Only now she wouldn’t get any down time until they cleared the LeClare case – which would be a three ring circus for the next six months, at the very least. And then there was the very strong possibility that she might have to break in a new partner.
She took a deep drag and then released the acrid smoke from her lungs on a sigh. She really did need to quit, and soon. I hope she’s worth it, J.D.
She swung around, expecting to see her partner. “Where the fu—” she cut herself off as soon as she met green eyes instead of blue. Every emotional wall inside her went into full lockdown. “That was quick. ” As a couple of uniforms stopped to chat outside the main station entrance a few feet away, she took another drag from her cigarette. “You appropriate a plane for yourself, Marshall?”
Chief Fire Marshall Cortland Gamble looked the way he usually did – pressed, polished, and pissed-off. He was a few inches taller than J.D., and a little broader in the chest, and his hair was brown instead of black, but otherwise he could have been his brother’s twin. All except the expression on his face, and his mouth. The expression said he ate smartass female detectives for breakfast, but the mouth said he’d start at the toes and work his way up.
Stop thinking about his mouth.
“Come here.” He took her arm and hauled her around the side of the building, out of hearing range. “What's going on? Where is my brother?”
“Easy on the jacket. It’s dry-clean only.” She eased herself from his grip. “J.D.’s over at the hospital, getting our suspect patched up.” She glanced at her watch. “Why don’t I have him call you when he gets back?”
“Why aren’t you with him?”
“Because we’re not joined at the hip.” She’d taken a lot of official crap for J.D. on this case already, and she wasn’t going to take it from his big brother. “But if you’ve got a problem with how we handle our cases, Chief, you can speak to Captain Pellerin.” Unable to resist, she took another drag and exhaled a little smoke in his face.
“I intend to.” Cort plucked the cigarette from her hand, dropped it, and ground it out under his shoe. “This woman, Isabel Duchesne – did she do it?”
“She says no, and last time I checked, everyone was still innocent until proven guilty.” She had an urge to light another one, but he’d probably rip up the entire pack. “But yeah, it looks like she’s the killer.”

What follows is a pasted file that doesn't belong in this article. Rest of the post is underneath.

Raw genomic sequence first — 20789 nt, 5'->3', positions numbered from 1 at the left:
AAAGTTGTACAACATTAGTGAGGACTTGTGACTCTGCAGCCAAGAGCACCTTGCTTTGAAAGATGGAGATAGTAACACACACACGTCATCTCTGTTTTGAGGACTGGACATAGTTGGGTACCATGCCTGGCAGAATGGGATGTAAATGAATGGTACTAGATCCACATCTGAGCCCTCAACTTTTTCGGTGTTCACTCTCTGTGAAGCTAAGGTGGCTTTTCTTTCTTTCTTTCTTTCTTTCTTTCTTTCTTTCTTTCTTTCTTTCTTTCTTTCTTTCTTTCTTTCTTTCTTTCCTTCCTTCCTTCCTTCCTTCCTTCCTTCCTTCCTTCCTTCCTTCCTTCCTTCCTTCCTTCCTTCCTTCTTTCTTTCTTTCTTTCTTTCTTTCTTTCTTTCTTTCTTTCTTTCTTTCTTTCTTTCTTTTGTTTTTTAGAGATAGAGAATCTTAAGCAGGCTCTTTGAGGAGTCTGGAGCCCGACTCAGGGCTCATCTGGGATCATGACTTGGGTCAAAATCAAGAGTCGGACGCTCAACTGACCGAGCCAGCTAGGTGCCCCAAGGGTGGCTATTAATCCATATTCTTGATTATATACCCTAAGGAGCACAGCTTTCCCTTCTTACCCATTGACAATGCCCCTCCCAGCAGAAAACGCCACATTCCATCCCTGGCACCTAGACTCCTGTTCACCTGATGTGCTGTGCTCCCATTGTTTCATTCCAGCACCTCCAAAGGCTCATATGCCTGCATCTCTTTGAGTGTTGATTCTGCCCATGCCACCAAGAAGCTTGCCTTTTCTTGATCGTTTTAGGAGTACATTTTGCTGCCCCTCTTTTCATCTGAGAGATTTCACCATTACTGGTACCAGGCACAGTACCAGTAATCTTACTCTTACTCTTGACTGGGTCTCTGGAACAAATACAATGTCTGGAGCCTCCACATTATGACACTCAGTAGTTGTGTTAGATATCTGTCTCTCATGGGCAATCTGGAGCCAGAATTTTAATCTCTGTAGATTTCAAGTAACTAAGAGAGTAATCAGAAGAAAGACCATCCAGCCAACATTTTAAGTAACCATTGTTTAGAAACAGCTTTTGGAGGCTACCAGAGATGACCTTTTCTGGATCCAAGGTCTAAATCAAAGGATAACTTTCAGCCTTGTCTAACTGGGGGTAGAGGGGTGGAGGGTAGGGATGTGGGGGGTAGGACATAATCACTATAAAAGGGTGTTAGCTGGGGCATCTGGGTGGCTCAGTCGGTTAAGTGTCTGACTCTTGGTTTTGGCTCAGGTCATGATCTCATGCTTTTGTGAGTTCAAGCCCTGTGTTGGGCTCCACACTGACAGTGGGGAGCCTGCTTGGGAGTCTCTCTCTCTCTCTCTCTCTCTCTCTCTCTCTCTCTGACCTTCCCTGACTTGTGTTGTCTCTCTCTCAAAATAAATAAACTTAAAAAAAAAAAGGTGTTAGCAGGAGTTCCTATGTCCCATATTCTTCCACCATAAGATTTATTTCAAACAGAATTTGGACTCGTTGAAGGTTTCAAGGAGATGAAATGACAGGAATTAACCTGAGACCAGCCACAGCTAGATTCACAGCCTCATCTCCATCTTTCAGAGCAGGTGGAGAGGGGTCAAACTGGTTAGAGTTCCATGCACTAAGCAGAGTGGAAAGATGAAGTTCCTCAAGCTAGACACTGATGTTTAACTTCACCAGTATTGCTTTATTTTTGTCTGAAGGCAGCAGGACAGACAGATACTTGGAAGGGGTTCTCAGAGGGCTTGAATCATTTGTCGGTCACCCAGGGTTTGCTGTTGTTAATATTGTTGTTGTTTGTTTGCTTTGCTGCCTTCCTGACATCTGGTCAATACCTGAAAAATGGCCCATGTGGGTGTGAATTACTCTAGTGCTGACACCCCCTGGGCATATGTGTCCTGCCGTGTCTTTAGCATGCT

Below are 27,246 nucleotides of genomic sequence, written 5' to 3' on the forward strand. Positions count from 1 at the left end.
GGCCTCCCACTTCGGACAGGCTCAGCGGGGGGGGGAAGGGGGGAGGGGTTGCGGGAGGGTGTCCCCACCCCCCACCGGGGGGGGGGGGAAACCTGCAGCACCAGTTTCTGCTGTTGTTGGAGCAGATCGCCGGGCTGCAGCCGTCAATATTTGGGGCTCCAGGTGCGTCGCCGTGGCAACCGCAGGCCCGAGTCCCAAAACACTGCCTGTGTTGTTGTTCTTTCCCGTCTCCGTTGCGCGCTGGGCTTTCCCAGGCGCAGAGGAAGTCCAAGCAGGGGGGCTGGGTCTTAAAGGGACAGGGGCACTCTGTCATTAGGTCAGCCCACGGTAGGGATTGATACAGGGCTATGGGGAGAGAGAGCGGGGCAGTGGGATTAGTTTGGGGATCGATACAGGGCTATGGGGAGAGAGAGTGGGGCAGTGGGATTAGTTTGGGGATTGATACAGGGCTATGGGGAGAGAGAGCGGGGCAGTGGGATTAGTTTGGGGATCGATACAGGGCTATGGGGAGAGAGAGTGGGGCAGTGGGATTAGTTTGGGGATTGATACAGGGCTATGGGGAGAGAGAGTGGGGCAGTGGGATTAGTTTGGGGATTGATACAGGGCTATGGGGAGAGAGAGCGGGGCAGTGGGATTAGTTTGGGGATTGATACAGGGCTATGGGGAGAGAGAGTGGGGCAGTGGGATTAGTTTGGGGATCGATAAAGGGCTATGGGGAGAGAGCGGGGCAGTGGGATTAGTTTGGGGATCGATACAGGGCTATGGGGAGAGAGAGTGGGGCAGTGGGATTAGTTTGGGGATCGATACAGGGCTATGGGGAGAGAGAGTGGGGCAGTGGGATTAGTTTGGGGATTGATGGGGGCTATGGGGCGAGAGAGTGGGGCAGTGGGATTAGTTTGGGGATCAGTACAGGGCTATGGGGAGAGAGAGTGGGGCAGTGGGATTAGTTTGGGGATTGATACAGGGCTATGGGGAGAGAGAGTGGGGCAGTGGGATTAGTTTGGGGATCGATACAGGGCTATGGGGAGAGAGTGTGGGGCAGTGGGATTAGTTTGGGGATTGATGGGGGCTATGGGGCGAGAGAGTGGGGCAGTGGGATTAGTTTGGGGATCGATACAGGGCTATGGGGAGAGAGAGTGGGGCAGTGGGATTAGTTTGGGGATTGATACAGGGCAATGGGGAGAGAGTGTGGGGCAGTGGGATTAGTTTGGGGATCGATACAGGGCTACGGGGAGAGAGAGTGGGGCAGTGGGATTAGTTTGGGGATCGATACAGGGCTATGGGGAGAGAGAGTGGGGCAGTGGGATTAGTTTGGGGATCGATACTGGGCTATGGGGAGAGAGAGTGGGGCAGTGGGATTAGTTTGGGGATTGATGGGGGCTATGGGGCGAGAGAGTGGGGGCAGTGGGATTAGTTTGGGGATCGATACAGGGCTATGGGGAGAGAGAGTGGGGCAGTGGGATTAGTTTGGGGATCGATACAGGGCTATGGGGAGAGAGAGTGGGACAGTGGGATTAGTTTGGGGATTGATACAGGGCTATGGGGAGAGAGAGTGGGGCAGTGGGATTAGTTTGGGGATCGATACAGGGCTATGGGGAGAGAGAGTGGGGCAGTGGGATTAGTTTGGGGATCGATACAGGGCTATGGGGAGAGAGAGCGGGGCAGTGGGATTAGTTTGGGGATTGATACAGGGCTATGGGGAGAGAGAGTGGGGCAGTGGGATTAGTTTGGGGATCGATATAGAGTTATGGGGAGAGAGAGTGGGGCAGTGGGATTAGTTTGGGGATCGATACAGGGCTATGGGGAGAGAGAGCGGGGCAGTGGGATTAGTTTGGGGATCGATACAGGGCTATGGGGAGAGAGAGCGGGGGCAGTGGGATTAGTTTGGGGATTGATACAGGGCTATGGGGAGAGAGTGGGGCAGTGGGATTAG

He looked around for a minute, as if an answer was hovering somewhere near. “I want an update on everything you’ve got.”
“I want a Mazerati, myself. Something in a nice cherry red, with lots of gold detailing. See you around, Chief.” Feeling stupid, she pushed past him, heading for the parking lot and the quickest means of escape.
He caught up to her. “This isn’t funny, Terri.”
“Hey, my boss is all over my ass like a bad tattoo, your brother is about to trash his career, and I’ve got a murder suspect to book and a case to solve. Believe me, laughter is the farthest thing from my mind.” She pulled her keys from her trouser pocket and fumbled with them until she got the driver’s side door of her car unlocked. “And I’m sure you’ll understand that I’m a little too damn busy to hold your hand right now and tell you your little brother’s going to be all right.”
When she opened the door, he put out a hand and slammed it shut. “My brother is not getting involved in this shit.”
She lifted her brows. “Here’s a news flash for you: I tried to talk your brother into ditching this case. He wouldn’t hear of it. J.D. wants
to be up to his ears in this shit, and that’s where he's staying. But if you think you can pull him out, have at it.”
“I’ll have the case transferred to my arson task force; it’s our jurisdiction anyway.”
“You do that.” The cell phone in her car rang, and she nudged him aside to open the door and answer it. “Vincent.” She listened as the dispatcher relayed the latest news from the hospital, and closed her eyes briefly, wishing she could slam her head into something. Sorry, J.D., I did what I could.
“Got it. Relay this to Captain Pellerin, tell him I recommend we issue an APB for Duchesne woman. Right. Keep me posted.” She ended the call.
“Is it J.D.?”
“Sort of. Our suspect, Sable Duchesne, has disappeared from Charity hospital.” She met Cort’s gaze. “And so has your brother.”
A few writing friends have mentioned that they're having trouble coming up with good ideas for new projects now that they're through with NaNoWriMo, so I'll throw out a couple of questions that should jump start some engines:
If you could be anyone, in any time period, and do anything anywhere you'd like, who/when/what/where would you be?
The dog just dug up a silver box with strange markings on it in the back yard -- what does it do (to you or the dog)?
If you could strand yourself with someone on a deserted island, who would it be and what would happen?
Someone leaves a large purple egg the size of a basketball at your front door, and now it's hatching -- what happens next?
You've just found out you're the only living being on this planet, and the rest of us are robots -- now what do you do?
Someone leaves this message on your answering machine: "The world ends tomorrow, call me as soon as you get in."
You open your car door and the body of an exotic dancer falls out. In his/her hands are a gun and a gym bag filled with half a million dollars.
The person you secretly had a terrible crush on in high school comes to your door, with an arrest warrant charging you with first degree murder.
You inherit an ugly old ceramic statue from your dear departed Aunt Agnes, drop and break it, and find an old map rolled up inside. The map is of the eastern United States (or country of your choice) and is marked with a series of red X's near the coast.
When you yell at the ants you've found invading the sugar bowl in your kitchen, they stop, listen to you, and leave.